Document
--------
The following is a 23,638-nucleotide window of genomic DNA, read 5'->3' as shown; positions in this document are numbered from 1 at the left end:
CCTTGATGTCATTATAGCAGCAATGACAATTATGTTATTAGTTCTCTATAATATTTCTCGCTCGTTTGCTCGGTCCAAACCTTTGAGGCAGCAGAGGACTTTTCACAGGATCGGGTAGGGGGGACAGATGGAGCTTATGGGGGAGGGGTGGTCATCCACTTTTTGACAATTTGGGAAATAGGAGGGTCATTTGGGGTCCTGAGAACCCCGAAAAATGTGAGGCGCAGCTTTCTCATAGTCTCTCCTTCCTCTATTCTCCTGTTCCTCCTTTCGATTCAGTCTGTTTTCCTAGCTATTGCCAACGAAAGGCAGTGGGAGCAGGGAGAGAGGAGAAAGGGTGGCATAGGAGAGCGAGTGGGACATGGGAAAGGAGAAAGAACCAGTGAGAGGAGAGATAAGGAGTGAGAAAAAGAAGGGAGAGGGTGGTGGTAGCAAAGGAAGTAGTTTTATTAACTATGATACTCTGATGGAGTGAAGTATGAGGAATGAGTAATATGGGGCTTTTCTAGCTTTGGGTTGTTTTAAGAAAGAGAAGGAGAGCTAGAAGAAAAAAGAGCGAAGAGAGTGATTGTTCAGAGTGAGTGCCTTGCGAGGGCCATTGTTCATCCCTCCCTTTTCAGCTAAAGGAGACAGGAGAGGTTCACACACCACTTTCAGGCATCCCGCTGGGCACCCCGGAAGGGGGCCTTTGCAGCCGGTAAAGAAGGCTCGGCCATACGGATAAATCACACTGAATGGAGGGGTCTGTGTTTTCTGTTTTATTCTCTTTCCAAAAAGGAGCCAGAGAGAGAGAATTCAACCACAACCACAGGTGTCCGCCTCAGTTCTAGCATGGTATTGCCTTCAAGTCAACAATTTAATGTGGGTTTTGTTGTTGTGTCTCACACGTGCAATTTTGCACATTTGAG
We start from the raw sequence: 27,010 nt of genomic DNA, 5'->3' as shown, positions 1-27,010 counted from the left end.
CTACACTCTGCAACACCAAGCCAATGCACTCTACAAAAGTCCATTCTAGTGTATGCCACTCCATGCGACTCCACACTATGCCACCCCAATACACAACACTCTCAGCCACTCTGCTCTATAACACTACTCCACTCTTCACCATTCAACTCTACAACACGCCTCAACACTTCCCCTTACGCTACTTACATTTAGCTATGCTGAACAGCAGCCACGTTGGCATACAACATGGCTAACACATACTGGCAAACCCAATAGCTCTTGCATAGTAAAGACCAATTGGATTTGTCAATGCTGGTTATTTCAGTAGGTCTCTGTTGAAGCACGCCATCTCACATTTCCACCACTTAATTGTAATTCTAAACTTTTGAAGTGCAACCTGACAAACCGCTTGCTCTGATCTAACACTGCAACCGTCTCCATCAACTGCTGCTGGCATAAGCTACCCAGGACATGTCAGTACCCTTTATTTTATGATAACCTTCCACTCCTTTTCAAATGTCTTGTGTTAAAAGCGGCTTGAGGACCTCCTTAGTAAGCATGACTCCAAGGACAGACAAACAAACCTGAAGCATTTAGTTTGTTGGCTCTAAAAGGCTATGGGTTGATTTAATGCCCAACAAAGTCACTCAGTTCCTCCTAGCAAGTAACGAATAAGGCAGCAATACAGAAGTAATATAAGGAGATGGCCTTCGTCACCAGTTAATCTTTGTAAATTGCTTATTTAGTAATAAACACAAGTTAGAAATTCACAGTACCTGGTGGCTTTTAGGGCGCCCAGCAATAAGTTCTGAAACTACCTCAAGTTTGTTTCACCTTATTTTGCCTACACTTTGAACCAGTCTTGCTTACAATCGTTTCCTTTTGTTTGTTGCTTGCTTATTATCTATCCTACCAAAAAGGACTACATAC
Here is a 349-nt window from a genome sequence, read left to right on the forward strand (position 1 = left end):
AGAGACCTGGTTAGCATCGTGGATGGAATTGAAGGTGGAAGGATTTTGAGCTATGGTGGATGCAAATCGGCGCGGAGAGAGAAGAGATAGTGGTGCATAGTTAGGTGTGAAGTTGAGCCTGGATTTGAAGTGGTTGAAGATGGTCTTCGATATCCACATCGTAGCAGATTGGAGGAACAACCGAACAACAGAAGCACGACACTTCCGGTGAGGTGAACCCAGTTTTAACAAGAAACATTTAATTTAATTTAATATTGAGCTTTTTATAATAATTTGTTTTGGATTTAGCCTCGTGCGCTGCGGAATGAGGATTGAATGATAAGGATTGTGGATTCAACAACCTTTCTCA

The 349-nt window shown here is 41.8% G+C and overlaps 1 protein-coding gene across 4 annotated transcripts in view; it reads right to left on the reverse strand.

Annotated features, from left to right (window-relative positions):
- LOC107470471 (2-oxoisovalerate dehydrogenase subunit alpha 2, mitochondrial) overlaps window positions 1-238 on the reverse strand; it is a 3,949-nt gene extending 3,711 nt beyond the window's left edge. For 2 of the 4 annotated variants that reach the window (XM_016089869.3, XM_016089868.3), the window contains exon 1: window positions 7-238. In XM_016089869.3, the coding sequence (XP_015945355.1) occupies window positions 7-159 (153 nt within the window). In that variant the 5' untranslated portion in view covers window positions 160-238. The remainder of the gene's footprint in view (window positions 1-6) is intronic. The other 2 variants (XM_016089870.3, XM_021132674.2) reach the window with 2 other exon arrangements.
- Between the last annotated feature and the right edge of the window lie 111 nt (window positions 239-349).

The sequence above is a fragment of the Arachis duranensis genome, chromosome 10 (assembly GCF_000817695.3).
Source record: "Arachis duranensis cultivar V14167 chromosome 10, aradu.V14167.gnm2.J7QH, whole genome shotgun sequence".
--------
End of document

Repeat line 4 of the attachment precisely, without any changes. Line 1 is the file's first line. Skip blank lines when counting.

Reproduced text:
CTACACTCTGCAACACCAAGCCAATGCACTCTACAAAAGTCCATTCTAGTGTATGCCACTCCATGCGACTCCACACTATGCCACCCCAATACACAACACTCTCAGCCACTCTGCTCTATAACACTACTCCACTCTTCACCATTCAACTCTACAACACGCCTCAACACTTCCCCTTACGCTACTTACATTTAGCTATGCTGAACAGCAGCCACGTTGGCATACAACATGGCTAACACATACTGGCAAACCCAATAGCTCTTGCATAGTAAAGACCAATTGGATTTGTCAATGCTGGTTATTTCAGTAGGTCTCTGTTGAAGCACGCCATCTCACATTTCCACCACTTAATTGTAATTCTAAACTTTTGAAGTGCAACCTGACAAACCGCTTGCTCTGATCTAACACTGCAACCGTCTCCATCAACTGCTGCTGGCATAAGCTACCCAGGACATGTCAGTACCCTTTATTTTATGATAACCTTCCACTCCTTTTCAAATGTCTTGTGTTAAAAGCGGCTTGAGGACCTCCTTAGTAAGCATGACTCCAAGGACAGACAAACAAACCTGAAGCATTTAGTTTGTTGGCTCTAAAAGGCTATGGGTTGATTTAATGCCCAACAAAGTCACTCAGTTCCTCCTAGCAAGTAACGAATAAGGCAGCAATACAGAAGTAATATAAGGAGATGGCCTTCGTCACCAGTTAATCTTTGTAAATTGCTTATTTAGTAATAAACACAAGTTAGAAATTCACAGTACCTGGTGGCTTTTAGGGCGCCCAGCAATAAGTTCTGAAACTACCTCAAGTTTGTTTCACCTTATTTTGCCTACACTTTGAACCAGTCTTGCTTACAATCGTTTCCTTTTGTTTGTTGCTTGCTTATTATCTATCCTACCAAAAAGGACTACATAC